BC-AS--Asian News Digest, AS
UKRAINE-PLANE-THE FINAL DAYS
In a bedroom in a townhouse near Amsterdam, Miguel Panduwinata reached out for his mother. “Mama, may I hug you?” Samira Calehr wrapped her arms around her 11-year-old son, who’d been oddly agitated for days, peppering her with questions about death, about his soul, about God. The next morning, she would drop Miguel and his big brother Shaka at the airport so they could catch Malaysia Airlines Flight 17, the first leg of their journey to Bali to visit their grandmother. It was 11 p.m. on Wednesday, July 16. Miguel, Shaka and the 296 other people aboard Flight 17 had around 15 hours left to live. By Kristen Gelineau. UPCOMING: 2,700 words by 0700 GMT, photos.
— UKRAINE-PLANE-THE BOY WHO KNEW — Young MH17 victim has eerie premonition of crash. UPCOMING: 560 words by 0700 GMT, photos.
KHARKIV, Ukraine — A train bearing the dead from the downed Malaysian airliner finally reached Ukrainian government-held territory Tuesday, but the pro-Russian separatists in control of the crash site showed little willingness to allow the full-scale investigation demanded by world leaders. By Sergei Chuzavkov and Juergen Baetz. SENT: 875 words, photos, video, audio.
CANBERRA, Australia — The monthslong hunt for the Malaysian airliner that vanished off the Australian coast will not be interrupted by the top search official’s new job in recovering bodies from the downed airliner in Ukraine, the Australian government says. By Rod Mcguirk. SENT: 390 words.
— UNITED STATES-UKRAINE-EVIDENCE — Senior U.S. intelligence officials say they have no evidence of direct Russian government involvement in the shooting down of Malaysia Airlines Flight 17. SENT: 430 words, photos, video.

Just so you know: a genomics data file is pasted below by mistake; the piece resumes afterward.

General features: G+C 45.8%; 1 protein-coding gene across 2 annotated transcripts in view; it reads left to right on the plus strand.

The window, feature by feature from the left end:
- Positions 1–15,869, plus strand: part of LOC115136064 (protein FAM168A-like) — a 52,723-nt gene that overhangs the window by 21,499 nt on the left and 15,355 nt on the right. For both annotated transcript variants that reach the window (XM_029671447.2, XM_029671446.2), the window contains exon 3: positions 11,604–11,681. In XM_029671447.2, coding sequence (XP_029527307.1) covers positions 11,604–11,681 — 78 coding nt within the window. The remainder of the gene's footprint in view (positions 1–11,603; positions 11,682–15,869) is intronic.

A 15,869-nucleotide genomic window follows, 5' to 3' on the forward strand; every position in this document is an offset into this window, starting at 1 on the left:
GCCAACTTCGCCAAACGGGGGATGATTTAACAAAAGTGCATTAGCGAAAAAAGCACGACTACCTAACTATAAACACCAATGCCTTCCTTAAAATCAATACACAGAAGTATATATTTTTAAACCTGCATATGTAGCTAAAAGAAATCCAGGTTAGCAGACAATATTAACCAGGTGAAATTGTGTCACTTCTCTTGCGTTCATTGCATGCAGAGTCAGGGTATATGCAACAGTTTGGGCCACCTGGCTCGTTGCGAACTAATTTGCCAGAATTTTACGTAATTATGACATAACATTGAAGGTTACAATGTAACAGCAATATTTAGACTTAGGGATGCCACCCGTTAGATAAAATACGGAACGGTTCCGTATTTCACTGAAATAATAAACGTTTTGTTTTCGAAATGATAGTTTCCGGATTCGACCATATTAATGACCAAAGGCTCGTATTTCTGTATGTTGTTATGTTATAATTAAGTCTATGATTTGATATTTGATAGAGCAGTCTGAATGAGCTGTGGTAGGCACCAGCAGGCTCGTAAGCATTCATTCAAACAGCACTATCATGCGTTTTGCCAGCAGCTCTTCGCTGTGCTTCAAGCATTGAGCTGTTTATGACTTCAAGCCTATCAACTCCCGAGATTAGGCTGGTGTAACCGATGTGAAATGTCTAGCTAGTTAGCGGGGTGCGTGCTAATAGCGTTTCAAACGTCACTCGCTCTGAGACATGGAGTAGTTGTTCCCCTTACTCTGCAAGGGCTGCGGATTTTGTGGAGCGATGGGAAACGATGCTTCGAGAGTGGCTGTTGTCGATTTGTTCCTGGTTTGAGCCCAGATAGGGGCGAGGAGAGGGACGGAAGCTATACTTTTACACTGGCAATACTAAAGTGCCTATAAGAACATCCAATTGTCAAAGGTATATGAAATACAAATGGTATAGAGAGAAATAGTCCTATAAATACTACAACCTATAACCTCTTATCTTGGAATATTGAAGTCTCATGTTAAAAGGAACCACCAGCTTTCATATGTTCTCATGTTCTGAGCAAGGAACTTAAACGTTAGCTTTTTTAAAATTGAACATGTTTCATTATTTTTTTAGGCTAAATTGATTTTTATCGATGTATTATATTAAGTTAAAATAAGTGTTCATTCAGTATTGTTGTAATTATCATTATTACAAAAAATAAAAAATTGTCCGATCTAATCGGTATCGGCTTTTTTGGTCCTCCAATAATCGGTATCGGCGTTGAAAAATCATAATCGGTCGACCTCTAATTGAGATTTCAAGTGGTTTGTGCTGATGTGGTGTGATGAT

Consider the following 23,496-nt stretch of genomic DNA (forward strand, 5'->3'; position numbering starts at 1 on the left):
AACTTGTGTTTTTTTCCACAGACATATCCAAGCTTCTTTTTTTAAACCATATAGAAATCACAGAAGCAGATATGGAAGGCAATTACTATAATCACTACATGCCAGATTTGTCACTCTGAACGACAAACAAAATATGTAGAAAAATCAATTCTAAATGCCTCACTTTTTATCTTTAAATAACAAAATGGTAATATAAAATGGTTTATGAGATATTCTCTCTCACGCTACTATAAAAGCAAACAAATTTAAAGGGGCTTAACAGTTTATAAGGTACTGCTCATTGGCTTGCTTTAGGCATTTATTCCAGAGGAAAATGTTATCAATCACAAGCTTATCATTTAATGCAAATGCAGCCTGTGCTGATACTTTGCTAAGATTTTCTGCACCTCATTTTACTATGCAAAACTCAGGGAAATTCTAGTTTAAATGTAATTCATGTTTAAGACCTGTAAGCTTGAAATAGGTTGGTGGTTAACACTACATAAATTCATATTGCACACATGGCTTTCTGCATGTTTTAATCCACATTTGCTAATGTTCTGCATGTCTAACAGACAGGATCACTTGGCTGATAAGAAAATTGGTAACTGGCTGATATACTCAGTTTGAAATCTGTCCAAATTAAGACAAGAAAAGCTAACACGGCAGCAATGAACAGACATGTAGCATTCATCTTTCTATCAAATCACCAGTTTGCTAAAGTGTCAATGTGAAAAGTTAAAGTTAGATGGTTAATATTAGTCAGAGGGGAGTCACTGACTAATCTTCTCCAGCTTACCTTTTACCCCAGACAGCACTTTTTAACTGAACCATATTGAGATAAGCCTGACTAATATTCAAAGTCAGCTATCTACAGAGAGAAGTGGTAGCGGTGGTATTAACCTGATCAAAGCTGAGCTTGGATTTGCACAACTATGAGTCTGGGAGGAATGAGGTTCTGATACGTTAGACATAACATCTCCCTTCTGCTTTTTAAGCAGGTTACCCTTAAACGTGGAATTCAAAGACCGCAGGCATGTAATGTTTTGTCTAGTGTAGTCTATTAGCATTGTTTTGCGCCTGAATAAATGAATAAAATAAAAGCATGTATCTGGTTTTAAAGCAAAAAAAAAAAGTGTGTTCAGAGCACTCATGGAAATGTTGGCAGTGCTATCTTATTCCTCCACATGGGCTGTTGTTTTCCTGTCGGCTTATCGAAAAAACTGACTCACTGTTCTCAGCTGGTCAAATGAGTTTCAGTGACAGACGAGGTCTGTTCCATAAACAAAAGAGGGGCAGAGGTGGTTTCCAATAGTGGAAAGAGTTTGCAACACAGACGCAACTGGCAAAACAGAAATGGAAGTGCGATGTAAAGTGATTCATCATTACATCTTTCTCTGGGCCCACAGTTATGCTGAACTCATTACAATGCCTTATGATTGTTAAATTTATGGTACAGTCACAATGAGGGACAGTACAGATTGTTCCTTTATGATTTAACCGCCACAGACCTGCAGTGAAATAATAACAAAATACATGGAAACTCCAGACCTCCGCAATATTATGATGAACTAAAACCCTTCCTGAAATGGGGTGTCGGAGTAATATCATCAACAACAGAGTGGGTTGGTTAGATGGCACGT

— OBAMA-UKRAINE-PLANE-NETHERLANDS — President Barack Obama pays tribute to the nearly 200 citizens of the Netherlands who died when a Malaysia Airlines flight was shot down in Ukraine, visiting the Netherlands Embassy in Washington and pledging unity during a phone call with the Dutch leader. SENT: 200 words, photos.
BEIJING — China is bracin for the arrival of a second typhoon in as many weeks, as communities along the country’s southern coast cleared away debris in the wake of the earlier storm that killed 46 people. SENT: 275 words, photos.
WASHINGTON — The Senate Foreign Relations Committee approves an agreement on civilian nuclear cooperation between the U.S. and Vietnam, as Washington looks expand its relationship with its former Southeast Asian foe. SENT: 380 words.
WASHINGTON — The U.S. says it looks forward to working with Joko Widodo who was elected Tuesday to become Indonesia’s next president. SENT: 130 words.
BEIJING — Parts of a northern Chinese city have been quarantined after state media said a man there died of bubonic plague. SENT: 135 words.
BEIJING — Chinese authorities have tightened already rigorous Internet controls by cracking down on online pornography and what state media called “rumormongers” and “slanderous content.” SENT: 175 words.
BUSINESS AND FINANCE:
SEOUL, South Korea — Asian stock markets post moderate gains, bolstered by solid U.S. earnings and home sales. By Youkyung Lee. SENT: 600 words, photos.
U.S. AND INTERNATIONAL:
JERUSALEM — A Hamas rocket explodes near Israel’s main airport, prompting a ban on flights from the U.S. and many from Europe and Canada as aviation authorities respond to the shock over seeing a civilian jetliner shot down over Ukraine. Israel declares that Ben-Gurion Airport is safe and says there is no reason to “hand terror a prize” by halting flights. By Aron Heller. SENT: 1,200 words, photos, video, interactive, graphic.
PALESTINIANS-LIVING UNDER BLOCKADE